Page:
Ilona Anderson’s Curiosity about the Unfamiliar

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Arcology (detail), gouache and Lascaux Acrylics on archival papers, 59 x 95 inches, 2015.

This is a special post by our Intern, Lucky Li, a sophomore at Simmons College. Lucky helped install this exhibition by Ilona Anderson and agreed to take this opportunity to share her insights about the show. Read more about the show on our website, and you can follow Ilona Anderson on Instagram @ilonapainter.

Ilona Anderson’s solo exhibition, Arcology, is on view in our Main Gallery until November 1st. The main attraction of her exhibition is a sizable installation covering two connecting walls and measuring 59 by 95 inches, also titled Arcology. In this work, Anderson pieces together imaginative multimedia drawings, integrating figures, animals, and landscapes with mechanical and geometric structures.

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Arcology (detail), gouache and Lascaux Acrylics on archival papers, 59 x 95 inches, 2015.

Anderson’s curiosity for the world is reflected in her connected vignettes that challenge familiar constructs of space and place. They effortlessly flow from one to another along thin tracks that connect them, unpredictably veering off into new directions to unveil hidden dimensions. It’s unclear where one space ends and other begins, or if there are beginnings and endings at all. Her drawings seem to depict a world that boundlessly defies unchallenged rules of our reality.

Each vignette is so fresh and unique that they each have the ability to catch the viewer off-guard. In one vignette, one could find two figures depicted in the midst of a common activity such as racing up the stairs, and in the next, a figure with a deer-shaped wire mesh head holding onto a small giraffe and a zebra head mounted on a stick.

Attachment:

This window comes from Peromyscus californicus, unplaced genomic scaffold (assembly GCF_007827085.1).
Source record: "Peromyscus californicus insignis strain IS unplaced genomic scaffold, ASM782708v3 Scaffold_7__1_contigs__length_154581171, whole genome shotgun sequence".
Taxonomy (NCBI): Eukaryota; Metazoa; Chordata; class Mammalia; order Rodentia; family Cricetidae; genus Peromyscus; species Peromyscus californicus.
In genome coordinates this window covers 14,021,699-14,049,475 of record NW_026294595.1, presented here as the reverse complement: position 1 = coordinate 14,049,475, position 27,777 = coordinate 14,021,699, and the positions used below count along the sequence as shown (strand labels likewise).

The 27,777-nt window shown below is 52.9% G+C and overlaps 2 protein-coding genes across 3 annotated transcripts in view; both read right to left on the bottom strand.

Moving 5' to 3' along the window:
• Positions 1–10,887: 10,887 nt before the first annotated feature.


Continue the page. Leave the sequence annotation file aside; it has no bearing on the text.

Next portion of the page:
The vivid colors of Anderson’s drawings radiate a charged energy that grabs the viewer’s attention at first glance. Often unblended, the thoughtful progression from one color to the next has a dynamic quality, building momentum in her work as the entire piece flourishes. Her drawings seem to glow in juxtaposition to the matte black background, creating the illusion that they may come off the paper into the viewer’s space.

Arcology (detail), gouache and Lascaux Acrylics on archival papers, 59 x 95 inches, 2015.

Arcology (detail), gouache and Lascaux Acrylics on archival papers, 59 x 95 inches, 2015.

In the final line of her artist statement, Anderson remarks, “All phenomena…may evoke a sense of curiosity about the unfamiliar and an appreciation of the constant fresh new moment.” This was consistent with how I began to think about and see things after looking at her work. I immediately found an increased fascination for my surroundings. I felt awe-inspired by moments that previously seemed insignificant. My thoughts changed, reminding me of the fluidity with which Anderson links her vignettes together in Arcology. Her curiosity about the world so strongly shines through her work that saw it reflected in myself.

-Lucky Li

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Arcology (detail), gouache and Lascaux Acrylics on archival papers, 59 x 95 inches, 2015.

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About Kingston Gallery

Kingston Gallery features contemporary art by New England artists specializing in a diverse range of media including painting, photography, sculpture, and installation. The 30+ Kingston artists exhibit in our three on-site gallery spaces; the Main Gallery, Center Gallery, and Kingston Project Space. Kingston is an artist-run gallery space incorporated in 1982 and supporting a schedule of 22 shows per calendar year plus several special events and group shows. Kingston Gallery takes its name from its original location on Kingston Street near Boston's Chinatown. In the mid-1990s, the gallery was one of the very first to relocate to Thayer Street, anchoring what has since developed into the vibrant SoWa Arts District of Boston's historic South End.

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